When Russia invaded and then annexed Crimea in 2014, Ukraine’s vision for the future would be challenged like never before. On its western borders lay peace, opportunity, and the European Union. To the east, war, regression, and Vladimir Putin.
Following Russia’s full-scale invasion in February 2022, even closer ties with the EU became a matter of national urgency for Ukraine. Despite widespread destruction and unimaginable loss of life, work to welcome Ukraine into Europe has somehow pressed ahead. Efforts to align Ukrainian law with EU norms face considerable challenges, but progress is being made.
Reforming media legislation is just part of Ukraine’s path to EU membership and during the summer, President Volodymyr Zelenskyy signed new legislation to update Ukraine’s advertising environment to standards required by the EU. After a three-month introductory period, the new rules will start being enforced early October, including measures that govern advertising on the internet.
Limiting Pirate Sites’ Ability to Generate Revenue
The amendments cover a wide range of issues from discrimination to product placement and beyond. The amendments relating to online advertising are considerable but of particular interest is a section that outlaws placement of advertising on pirate platforms, in clearly defined circumstances.
The reference to the World Intellectual Property Organization (WIPO) concerns the WIPO Alert ‘blacklist’, a centrally-maintained database of piracy platforms nominated by rightsholders in participating countries. In Ukraine’s case, pirate sites and services are identified as part of the ‘Clear Sky‘ initiative and then added to a national blacklist.
Ukraine’s blacklist currently contains over 3,600 domains and is available for scrutiny in a public Google spreadsheet (here). Once forwarded to the WIPO Alert database, any included domains are subject to the advertising prohibition detailed in the new law.
Transparency on Eligibility
According to WIPO, participants in the WIPO Alert program provide information on the criteria and procedures that result in a domain appearing on their respective national blacklists before being placed on WIPO Alert. Ukraine’s legal amendments explain as follows:
The central executive body, which ensures the formation and implementation of the state policy in the field of intellectual property, determines the procedure for the formation, maintenance of the national list and consideration of applications for the inclusion of a website in the national list, informs the World Intellectual Property Organization of the information from the said national list and also publishes the national list on its official website.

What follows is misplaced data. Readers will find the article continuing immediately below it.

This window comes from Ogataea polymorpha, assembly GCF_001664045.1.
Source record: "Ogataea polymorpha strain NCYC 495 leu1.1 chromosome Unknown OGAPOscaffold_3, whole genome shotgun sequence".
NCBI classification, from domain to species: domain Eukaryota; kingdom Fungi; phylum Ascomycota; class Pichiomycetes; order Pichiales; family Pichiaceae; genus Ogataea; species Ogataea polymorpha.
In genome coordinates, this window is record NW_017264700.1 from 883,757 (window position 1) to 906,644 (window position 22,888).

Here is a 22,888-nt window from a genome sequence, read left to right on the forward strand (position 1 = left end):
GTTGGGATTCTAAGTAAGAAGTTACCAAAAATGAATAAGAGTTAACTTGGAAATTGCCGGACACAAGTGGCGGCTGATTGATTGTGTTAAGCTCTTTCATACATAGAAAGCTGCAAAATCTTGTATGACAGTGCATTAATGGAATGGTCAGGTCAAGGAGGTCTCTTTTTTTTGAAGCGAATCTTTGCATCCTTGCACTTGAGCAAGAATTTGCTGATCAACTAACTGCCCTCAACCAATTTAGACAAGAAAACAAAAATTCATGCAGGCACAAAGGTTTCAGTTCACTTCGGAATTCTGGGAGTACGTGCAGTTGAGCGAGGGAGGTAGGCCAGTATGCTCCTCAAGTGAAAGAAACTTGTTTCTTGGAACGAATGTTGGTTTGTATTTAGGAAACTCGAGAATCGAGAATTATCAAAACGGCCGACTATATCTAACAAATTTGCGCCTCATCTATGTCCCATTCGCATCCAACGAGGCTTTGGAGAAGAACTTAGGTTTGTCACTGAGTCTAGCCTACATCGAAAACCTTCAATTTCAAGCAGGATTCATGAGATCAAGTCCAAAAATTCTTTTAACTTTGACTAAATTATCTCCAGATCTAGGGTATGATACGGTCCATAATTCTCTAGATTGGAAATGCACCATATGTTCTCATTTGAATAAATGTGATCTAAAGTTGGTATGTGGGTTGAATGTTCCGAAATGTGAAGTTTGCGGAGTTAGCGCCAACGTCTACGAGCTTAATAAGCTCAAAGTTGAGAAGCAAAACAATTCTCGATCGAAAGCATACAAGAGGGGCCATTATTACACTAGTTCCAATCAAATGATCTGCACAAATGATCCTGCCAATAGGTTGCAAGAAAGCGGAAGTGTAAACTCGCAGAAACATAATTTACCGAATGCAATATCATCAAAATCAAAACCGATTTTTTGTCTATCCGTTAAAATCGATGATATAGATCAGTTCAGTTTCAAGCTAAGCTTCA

The website is included in the national list based on the results of consideration of the application of the subject of copyright or the subject of related rights…which is submitted on behalf of the applicant by his representative – a lawyer or a representative in intellectual property matters…providing adequate evidence that the website owner has, within the last 365 days, committed:
three or more violations of intellectual property rights that have not been remedied by the website owner as of the date of submission of such appeal; or
two or more violations of intellectual property rights, which were registered by the applicant before the date of such appeal, and at the same time there is a failure to comply with the requirements of the eleventh part of Article 56 of the Law of Ukraine On Copyright and Related Rights.
Video sharing sites, media platforms and other services registered in accordance with the Law of Ukraine “On Media” cannot be included in Ukraine’s national advertising blacklist.
Ukraine Beats Most of the EU
While Ukraine has received widespread criticism for unaddressed and at times rampant online copyright infringement, its participation in WIPO Alert puts it ahead of nearly all EU member states.
Italy participates in the program through telecoms regulator AGCOM, Lithuania through its Radio and Television Commission, and Spain through departments under the Ministry of Culture. No other EU country participates, despite having similar ‘pirate’ blacklists of their own.
Ukraine is not yet listed as a participant in the WIPO Alert program, at least according to current WIPO information. Whether its inclusion will have a significant or indeed any effect on pirate sites’ ability to generate revenue is unknown. At least in part, Ukraine hopes to remove or at least reduce the prevalence of gambling advertising on local pirate sites, but the odds of success probably aren’t great.